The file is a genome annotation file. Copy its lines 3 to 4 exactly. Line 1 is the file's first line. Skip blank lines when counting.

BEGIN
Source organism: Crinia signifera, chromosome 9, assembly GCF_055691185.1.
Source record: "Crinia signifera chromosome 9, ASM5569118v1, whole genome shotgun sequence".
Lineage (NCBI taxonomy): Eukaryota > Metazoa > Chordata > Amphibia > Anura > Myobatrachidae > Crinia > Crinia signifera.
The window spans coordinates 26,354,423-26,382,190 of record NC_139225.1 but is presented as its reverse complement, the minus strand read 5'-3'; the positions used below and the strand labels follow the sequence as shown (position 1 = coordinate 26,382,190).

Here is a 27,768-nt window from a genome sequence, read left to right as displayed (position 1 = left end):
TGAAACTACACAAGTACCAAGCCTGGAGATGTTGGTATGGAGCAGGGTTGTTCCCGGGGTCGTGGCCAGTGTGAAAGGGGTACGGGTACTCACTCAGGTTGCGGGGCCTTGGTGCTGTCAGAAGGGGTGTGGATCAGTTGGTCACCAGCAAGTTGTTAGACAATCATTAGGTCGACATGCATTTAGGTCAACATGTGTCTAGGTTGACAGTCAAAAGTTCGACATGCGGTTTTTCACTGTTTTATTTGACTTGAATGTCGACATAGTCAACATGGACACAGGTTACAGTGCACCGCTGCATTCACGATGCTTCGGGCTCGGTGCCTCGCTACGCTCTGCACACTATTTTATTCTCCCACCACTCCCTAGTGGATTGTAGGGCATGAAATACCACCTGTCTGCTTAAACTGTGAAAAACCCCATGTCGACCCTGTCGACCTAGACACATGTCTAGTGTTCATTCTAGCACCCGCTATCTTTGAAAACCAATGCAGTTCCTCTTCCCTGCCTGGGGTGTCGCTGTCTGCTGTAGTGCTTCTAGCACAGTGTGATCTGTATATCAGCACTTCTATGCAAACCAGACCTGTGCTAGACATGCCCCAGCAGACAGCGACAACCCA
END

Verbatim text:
Lineage (NCBI taxonomy): Eukaryota > Metazoa > Chordata > Amphibia > Anura > Myobatrachidae > Crinia > Crinia signifera.
The window spans coordinates 26,354,423-26,382,190 of record NC_139225.1 but is presented as its reverse complement, the minus strand read 5'-3'; the positions used below and the strand labels follow the sequence as shown (position 1 = coordinate 26,382,190).